Konkola Copper Mines (KCM) Plc chief executive officer Christopher Sheppard says he remains in charge of the mining giant and intends to use his three-year contract at the financially struggling firm to turn around its fortunes.

KCM sources told News Diggers, Monday, that Sheppard had tendered his resignation to Vedanta Resources Limited after a fallout with group founder and chairman Anil Agarwal over recapitulation and a parallel reporting structure for the Chief Financial Officer.

Sheppard travelled to London last week in the company of Chief Financial Officer Venkatesan Giridhar where they went to present the KCM business plan for the 2019-20 financial year and a company turnaround proposal to Vedanta Group Chairman Agarwal.

The sources said a financial crisis had worsened at KCM since August 2018 when the Copperbelt Energy Corporation (CEC) restricted electricity supply to the mine, owing to an unpaid bill stretching over US$40 million, and Vedanta was not keen to approve a bail out plan.

“Since he joined the company, Sheppard was very committed and eager to turn KCM around, but Vedanta was not willing to approve his recapitalisation plan, and he also does have total control on finances. The problem is that there is a parallel reporting structure in our management. Our Chief Financial Officer, Giridhar reports not to the KCM Chief Executive Officer but to the Vedanta Chief Financial Officer. So, one of the proposals that Sheppard made was that this should be changed so that the KCM finance manager reports to the KCM CEO. We understand Vedanta objected to this request. Sheppard is saying, ‘how am I a CEO when I do not have the final say on financial operations?’That’s what is on the ground,” said the sources.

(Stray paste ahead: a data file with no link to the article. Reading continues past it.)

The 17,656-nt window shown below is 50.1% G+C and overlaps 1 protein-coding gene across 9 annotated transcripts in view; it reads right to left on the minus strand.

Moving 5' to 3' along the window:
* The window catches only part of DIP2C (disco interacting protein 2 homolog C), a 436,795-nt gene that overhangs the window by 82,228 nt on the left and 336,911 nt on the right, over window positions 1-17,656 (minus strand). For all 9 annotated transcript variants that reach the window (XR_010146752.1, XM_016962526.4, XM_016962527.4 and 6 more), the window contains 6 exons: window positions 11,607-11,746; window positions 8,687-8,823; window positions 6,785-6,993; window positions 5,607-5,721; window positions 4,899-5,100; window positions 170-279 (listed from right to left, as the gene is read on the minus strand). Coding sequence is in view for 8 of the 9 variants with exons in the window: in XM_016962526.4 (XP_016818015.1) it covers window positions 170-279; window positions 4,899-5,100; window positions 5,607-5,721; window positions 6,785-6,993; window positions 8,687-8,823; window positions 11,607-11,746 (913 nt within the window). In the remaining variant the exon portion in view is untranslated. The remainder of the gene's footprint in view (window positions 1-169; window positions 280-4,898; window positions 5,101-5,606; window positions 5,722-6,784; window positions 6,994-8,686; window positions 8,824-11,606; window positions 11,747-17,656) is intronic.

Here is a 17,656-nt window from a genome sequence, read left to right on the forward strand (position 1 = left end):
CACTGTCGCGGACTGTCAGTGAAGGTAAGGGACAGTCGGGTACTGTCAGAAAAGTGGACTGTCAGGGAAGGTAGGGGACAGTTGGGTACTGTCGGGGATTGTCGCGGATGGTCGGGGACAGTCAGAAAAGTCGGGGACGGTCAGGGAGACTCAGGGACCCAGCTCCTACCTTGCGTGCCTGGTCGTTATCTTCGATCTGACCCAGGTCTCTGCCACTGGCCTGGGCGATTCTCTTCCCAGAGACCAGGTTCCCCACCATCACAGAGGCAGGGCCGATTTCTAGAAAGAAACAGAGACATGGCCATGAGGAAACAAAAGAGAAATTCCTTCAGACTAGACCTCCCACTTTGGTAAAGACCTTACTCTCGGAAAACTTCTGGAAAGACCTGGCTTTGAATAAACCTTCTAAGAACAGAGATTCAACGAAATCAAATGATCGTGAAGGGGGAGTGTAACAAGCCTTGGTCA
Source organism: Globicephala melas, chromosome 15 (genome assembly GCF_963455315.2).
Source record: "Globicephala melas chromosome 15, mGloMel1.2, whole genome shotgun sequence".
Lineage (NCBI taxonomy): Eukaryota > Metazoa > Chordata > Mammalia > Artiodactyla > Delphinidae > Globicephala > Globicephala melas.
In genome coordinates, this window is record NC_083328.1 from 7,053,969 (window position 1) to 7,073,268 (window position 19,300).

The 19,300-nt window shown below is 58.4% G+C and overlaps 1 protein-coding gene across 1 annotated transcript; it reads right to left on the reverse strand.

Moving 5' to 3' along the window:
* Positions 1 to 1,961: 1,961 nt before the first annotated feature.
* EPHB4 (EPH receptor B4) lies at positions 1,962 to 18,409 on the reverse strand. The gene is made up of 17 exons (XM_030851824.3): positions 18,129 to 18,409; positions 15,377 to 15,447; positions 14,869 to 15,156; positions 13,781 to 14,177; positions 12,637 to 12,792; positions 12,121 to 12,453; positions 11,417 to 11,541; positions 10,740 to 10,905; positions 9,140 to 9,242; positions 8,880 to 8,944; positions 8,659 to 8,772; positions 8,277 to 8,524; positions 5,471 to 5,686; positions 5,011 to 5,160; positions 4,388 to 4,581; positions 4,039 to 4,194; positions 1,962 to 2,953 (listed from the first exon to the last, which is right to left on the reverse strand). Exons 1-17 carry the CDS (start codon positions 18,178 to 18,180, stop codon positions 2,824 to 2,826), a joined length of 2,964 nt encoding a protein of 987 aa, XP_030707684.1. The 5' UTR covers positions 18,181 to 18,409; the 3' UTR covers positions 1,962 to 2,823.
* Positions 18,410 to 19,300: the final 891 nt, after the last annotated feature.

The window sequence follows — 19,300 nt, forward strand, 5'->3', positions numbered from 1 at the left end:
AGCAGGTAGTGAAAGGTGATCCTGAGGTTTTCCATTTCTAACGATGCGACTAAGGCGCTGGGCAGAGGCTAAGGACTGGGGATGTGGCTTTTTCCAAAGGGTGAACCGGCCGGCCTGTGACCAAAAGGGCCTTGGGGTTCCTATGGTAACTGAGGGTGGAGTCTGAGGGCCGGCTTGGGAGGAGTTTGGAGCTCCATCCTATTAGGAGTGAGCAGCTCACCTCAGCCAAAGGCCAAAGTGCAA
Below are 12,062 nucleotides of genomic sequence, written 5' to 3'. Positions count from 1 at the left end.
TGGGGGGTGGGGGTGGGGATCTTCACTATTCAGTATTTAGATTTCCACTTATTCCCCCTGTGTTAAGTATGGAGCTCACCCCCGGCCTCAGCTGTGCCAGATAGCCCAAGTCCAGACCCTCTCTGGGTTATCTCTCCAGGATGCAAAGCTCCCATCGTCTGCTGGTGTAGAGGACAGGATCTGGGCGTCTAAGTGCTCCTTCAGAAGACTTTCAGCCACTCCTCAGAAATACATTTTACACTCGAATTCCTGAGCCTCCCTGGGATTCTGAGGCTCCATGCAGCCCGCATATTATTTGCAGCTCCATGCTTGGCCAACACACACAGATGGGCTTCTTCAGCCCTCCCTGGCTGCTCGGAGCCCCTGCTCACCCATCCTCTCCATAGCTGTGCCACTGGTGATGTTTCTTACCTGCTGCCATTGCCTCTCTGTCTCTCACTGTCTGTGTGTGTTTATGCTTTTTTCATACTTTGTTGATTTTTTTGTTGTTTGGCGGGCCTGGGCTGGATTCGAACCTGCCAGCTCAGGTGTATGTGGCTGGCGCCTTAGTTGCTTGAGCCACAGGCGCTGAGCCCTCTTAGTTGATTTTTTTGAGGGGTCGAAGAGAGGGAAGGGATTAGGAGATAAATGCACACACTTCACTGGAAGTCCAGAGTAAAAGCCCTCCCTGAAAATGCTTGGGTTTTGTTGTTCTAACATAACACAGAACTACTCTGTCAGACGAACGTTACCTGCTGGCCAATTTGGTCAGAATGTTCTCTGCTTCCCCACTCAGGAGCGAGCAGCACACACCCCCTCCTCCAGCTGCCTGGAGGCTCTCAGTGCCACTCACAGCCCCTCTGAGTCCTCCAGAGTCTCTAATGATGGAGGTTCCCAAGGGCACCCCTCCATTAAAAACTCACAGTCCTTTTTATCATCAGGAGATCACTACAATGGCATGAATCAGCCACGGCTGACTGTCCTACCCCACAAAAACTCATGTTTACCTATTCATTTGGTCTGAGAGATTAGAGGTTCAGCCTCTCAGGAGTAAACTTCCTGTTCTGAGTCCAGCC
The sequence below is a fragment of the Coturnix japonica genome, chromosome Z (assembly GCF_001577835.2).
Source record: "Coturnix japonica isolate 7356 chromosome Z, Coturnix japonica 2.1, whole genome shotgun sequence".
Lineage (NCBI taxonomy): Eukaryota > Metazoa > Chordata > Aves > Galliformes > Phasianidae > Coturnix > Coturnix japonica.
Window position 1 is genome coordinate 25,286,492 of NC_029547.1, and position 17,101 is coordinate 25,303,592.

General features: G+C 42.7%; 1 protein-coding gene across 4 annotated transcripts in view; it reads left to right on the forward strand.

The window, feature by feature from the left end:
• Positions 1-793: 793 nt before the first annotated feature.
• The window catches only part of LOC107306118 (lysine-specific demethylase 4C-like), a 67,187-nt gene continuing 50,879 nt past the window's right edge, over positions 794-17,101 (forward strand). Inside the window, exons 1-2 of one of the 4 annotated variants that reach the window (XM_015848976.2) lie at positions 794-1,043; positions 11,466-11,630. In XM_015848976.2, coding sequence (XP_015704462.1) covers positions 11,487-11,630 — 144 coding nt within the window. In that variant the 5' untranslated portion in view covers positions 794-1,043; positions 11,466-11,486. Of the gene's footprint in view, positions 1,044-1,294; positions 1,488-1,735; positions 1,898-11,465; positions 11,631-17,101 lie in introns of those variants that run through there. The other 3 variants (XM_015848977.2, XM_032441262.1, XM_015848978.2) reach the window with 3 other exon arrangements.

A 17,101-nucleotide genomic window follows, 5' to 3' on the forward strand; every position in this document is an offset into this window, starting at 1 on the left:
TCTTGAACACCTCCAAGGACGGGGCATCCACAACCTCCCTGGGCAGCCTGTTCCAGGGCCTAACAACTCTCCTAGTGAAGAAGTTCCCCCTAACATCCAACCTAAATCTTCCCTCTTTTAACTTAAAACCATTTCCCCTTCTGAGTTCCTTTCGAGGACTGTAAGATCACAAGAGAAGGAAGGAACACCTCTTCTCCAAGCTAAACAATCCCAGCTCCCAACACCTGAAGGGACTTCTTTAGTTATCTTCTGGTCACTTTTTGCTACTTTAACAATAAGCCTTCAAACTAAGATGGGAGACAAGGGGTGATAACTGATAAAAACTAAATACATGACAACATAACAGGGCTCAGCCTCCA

“In the meantime, KCM management has remained unpaid since last month, and local contractors are mounting pressure over non-payment for supplies. Only KCM employees who are under salary scale S1-5 have been paid. KCM S1-4 are unionised. KCM5S and above, have not been paid for April. The explanation that is given is that the CFO will authorise payments when he returns from London, so if Sheppard has not resigned, why is he not paying salaries?”

But Sheppard told News Diggers the verbatim below that he is on top on things and expressed his commitment to turning things around, adding “I’m here to stay.”

Question: We are just trying to verify a story surrounding your purported resignation from KCM. The basis of the enquiry is that we had some information from sources within KCM that had suggested that you had resigned over a fallout with Mr Agarwal.

Answer: Okay, so it’s not like I am sitting in South Africa or anything like that; I have got Eugene Chungu (KCM’s corporate affairs general manager) sitting at my desk with me, and just to give you some comfort that what you hear Eugene telling you is in actual fact the truth and nothing but the truth. So, the fact of the matter is, I retired from Anglo Gold Ashanti in South Africa as chief operating officer mid-March. On the 18th of March, I started work here as the chief executive of KCM. My wife joined me on the Thursday before the Easter Weekend; I’ve sold my house and cars in South Africa, I’ve left the dog with my son, and in actual fact we are now living on Nchanga Drive here in Chingola.

Q: So you are here to stay?